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    • By OptionsPro
      Hi, I hope everyone's doing good.
      I was hoping to trade options in my TFSA and/or my RRSP account for obvious tax advantages, but some of the Steady Options trades are not allowed because we can't write naked contracts in registered accounts. Is this right or am I missing something? Is there a brokerage that allows selling naked contracts? Is it a good idea to only trade in the registered accounts the trades that are allowed and the other ones in the margin account, or is it a bad idea because the SO performance is based on compound interest?
      Thank you!
    • By cwelsh
      Several people have asked if our strategies can be implemented in IRA accounts.
      The short answer is yes, but it depends on the broker.
      The longer answer is "not exactly as it is done on this site."  
      First, some brokers won't allow it. This is unusual, but I have come across brokers who won't allow option trading in IRAs.  Find this out before you open an account.  Second, the rules are different.  IRAs basically can't use margin trading and everything has to be cash secured.  
      Let's say I have 4 positions in my account:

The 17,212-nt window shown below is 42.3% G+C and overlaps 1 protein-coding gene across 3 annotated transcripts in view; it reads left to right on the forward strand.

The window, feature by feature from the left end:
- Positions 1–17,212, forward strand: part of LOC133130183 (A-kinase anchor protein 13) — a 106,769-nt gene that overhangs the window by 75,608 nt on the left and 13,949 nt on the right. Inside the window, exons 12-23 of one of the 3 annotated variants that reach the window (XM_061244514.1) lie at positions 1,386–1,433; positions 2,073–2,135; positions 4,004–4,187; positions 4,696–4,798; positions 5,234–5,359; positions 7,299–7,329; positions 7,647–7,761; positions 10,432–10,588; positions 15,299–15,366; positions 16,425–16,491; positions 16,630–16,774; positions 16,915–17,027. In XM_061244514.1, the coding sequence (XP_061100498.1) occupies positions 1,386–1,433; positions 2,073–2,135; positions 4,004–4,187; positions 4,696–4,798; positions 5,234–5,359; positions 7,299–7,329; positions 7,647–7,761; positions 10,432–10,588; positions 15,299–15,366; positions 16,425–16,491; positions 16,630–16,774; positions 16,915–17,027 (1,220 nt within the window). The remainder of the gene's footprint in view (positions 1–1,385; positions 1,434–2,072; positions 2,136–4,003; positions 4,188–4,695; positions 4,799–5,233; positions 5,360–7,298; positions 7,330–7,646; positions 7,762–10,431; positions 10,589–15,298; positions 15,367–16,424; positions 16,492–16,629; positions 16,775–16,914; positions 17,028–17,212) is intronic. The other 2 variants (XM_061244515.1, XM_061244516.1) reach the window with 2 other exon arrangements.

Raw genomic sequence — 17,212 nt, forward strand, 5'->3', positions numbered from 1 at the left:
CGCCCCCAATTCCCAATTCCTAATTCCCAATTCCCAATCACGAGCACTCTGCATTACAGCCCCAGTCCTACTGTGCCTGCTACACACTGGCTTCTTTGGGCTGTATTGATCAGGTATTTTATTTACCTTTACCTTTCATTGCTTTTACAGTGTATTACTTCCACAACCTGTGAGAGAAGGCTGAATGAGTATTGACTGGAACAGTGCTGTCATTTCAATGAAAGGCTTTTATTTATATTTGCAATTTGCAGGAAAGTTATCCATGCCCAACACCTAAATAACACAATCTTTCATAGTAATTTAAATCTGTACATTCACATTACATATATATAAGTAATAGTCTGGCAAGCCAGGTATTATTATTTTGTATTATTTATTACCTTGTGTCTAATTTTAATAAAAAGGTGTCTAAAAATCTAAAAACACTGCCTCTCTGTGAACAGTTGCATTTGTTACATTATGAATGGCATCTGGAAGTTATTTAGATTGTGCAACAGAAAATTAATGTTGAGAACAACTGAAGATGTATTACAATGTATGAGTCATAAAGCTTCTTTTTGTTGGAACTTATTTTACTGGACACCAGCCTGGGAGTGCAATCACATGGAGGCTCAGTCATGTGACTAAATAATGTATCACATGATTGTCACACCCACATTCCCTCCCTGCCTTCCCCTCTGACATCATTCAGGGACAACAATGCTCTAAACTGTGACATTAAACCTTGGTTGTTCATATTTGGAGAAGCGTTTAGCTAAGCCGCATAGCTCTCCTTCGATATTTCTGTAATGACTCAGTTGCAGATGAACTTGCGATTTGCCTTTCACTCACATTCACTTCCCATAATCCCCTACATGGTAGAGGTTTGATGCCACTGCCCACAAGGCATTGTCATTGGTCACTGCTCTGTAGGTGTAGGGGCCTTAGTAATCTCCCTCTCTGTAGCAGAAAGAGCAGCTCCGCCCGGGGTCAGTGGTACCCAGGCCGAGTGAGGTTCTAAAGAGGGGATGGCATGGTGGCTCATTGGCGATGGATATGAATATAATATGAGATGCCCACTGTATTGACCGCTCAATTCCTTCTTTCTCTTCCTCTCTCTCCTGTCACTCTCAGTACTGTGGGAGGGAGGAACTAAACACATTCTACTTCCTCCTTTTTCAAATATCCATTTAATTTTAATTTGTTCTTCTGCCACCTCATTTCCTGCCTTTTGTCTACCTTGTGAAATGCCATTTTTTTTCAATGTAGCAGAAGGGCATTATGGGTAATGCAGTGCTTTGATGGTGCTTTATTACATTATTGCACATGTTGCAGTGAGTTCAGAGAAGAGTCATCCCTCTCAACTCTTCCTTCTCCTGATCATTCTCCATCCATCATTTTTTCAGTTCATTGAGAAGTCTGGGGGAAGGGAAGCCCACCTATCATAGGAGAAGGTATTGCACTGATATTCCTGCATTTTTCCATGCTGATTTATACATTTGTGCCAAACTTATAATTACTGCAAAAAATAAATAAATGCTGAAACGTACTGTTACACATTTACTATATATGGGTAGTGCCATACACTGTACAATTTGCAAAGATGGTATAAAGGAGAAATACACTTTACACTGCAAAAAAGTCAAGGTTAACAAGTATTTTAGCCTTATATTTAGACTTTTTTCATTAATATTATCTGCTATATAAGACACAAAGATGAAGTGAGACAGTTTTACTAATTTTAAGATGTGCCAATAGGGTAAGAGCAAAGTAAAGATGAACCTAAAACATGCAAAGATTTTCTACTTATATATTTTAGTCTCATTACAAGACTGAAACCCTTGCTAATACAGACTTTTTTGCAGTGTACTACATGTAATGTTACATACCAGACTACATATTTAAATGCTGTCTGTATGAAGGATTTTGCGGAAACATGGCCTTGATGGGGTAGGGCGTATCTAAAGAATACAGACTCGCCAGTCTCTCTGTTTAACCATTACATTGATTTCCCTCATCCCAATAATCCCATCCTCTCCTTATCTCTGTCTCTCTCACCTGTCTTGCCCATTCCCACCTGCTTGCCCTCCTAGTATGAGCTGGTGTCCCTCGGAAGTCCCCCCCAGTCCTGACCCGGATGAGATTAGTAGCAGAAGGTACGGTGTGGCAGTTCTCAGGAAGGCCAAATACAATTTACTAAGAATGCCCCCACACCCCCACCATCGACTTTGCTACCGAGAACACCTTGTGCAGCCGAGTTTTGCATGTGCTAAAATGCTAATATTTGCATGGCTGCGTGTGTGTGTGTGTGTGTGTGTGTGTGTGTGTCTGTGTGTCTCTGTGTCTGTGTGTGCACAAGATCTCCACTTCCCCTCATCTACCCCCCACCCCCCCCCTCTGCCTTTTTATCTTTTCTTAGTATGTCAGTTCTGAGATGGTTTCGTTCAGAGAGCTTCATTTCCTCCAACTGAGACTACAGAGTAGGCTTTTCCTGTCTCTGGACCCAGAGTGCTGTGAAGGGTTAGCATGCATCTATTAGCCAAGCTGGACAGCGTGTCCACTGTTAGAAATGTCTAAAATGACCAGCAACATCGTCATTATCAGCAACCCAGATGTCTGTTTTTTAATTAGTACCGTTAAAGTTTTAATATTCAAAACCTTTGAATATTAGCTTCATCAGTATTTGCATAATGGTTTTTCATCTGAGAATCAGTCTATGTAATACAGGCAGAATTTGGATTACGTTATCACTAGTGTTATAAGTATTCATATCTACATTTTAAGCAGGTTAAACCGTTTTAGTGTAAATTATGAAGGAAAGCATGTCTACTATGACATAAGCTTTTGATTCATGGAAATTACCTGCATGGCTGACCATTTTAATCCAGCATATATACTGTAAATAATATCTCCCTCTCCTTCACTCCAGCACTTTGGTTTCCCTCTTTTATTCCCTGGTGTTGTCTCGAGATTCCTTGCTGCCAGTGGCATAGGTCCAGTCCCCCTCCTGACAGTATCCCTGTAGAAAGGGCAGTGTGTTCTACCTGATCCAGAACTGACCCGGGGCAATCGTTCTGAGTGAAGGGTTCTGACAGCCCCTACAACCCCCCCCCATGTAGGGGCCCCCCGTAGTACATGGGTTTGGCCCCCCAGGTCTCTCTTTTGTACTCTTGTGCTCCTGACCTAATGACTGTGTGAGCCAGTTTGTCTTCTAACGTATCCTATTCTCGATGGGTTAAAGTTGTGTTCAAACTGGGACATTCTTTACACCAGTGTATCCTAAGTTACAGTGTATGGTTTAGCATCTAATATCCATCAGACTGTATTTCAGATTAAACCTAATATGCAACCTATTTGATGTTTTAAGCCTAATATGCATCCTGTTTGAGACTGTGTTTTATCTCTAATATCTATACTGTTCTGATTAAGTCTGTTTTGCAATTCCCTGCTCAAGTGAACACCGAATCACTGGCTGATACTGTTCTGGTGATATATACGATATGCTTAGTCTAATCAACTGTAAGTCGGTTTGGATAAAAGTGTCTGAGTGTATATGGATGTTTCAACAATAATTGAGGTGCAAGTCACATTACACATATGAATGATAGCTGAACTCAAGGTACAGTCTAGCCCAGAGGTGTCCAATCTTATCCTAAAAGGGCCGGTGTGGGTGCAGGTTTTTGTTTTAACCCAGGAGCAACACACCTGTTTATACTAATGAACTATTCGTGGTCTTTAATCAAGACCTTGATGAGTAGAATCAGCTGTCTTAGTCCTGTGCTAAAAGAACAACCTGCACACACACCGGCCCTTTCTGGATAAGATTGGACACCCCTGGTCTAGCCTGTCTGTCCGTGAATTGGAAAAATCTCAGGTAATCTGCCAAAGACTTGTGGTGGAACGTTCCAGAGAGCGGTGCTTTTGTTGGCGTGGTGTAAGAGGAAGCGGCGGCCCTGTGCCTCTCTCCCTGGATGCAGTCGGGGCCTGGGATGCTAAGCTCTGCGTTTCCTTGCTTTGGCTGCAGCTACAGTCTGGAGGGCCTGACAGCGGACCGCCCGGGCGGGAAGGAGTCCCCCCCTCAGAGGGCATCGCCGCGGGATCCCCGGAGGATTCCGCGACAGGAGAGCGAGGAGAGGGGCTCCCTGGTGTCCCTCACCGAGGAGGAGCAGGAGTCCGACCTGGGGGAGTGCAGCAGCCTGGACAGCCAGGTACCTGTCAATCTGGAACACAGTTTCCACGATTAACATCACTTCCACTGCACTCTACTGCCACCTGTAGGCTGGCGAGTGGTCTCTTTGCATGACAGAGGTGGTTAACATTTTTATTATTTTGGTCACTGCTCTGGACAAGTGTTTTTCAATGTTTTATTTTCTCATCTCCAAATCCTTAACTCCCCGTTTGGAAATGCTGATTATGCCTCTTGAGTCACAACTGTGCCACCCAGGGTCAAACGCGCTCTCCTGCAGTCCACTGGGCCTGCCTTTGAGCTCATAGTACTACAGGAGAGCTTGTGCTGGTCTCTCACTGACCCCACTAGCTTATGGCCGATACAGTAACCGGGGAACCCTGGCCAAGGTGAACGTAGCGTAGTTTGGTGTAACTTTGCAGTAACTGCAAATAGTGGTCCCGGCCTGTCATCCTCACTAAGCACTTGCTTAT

Long 100 shares of AAPL bought at $120 (stock price at $120)
      Short 1 call of AAPL at the $110 strike, sold for $5
      Long 10 puts of XOM at the $50 strike bought for $10 (stock price at $60)
      Short 5 puts of XOM at the $40 strike (sold for $5)
      In a non-IRA account, enabled for margin, there will be no issue with these positions when opened.  If AAPL moves up a LOT or XOM moves down a lot, your account may go into a margin call eventually (Reg-T call), but you likely can satisfy that by closing the positions.  If you have a regular account, you may have noticed from time to time that your "available funds for trading" goes into a negative amount as positions move around.  
      On the other hand, in an IRA, you will have to have the cash already in the account for potential losses on the trade.  So on the AAPL trade, in addition to those positions, you'll also have to have $500 in cash.  (As if the price stays above $110, you stand to lose $500).  The same goes on the put side.
      You see this in Anchor as well.  If we have a long put at 390 and sell the 400 put, we have to have that $10/contract ($1000) on deposit in cash in an IRA, whereas in a regular account, you likely won't.  
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